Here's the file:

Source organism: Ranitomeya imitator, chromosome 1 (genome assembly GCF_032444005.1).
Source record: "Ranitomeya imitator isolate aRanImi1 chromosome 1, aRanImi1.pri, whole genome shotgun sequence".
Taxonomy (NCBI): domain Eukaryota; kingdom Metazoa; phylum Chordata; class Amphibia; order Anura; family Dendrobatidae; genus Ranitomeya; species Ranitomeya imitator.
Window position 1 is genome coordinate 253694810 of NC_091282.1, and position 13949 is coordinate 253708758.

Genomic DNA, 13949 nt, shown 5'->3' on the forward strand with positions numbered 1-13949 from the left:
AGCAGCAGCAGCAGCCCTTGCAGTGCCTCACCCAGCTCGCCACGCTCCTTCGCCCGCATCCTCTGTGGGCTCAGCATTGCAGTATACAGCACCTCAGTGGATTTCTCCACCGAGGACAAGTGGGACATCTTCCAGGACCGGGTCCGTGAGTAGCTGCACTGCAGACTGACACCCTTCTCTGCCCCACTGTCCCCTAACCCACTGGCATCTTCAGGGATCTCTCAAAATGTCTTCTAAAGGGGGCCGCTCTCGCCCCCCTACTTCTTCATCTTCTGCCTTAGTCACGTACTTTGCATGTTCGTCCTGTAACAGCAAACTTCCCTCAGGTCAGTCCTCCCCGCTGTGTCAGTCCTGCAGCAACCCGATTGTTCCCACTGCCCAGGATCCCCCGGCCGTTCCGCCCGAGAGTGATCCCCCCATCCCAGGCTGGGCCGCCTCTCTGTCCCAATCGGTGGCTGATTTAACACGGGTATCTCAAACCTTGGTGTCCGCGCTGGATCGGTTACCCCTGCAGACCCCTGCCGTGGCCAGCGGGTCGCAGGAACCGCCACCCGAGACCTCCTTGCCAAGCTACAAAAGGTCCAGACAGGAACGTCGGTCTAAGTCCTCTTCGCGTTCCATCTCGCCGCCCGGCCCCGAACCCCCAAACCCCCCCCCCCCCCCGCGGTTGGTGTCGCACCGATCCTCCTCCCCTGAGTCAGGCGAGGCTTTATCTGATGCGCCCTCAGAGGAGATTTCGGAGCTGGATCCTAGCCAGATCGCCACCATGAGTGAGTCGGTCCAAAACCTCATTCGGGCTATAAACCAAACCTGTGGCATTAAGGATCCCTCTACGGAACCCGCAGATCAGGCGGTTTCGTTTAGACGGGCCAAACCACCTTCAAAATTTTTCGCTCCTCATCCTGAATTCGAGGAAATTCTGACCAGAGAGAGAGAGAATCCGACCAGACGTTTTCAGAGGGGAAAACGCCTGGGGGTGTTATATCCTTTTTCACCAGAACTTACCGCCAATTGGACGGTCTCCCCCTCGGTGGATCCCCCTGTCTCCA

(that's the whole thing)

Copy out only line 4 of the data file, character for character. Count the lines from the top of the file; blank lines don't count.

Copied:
Window position 1 is genome coordinate 253694810 of NC_091282.1, and position 13949 is coordinate 253708758.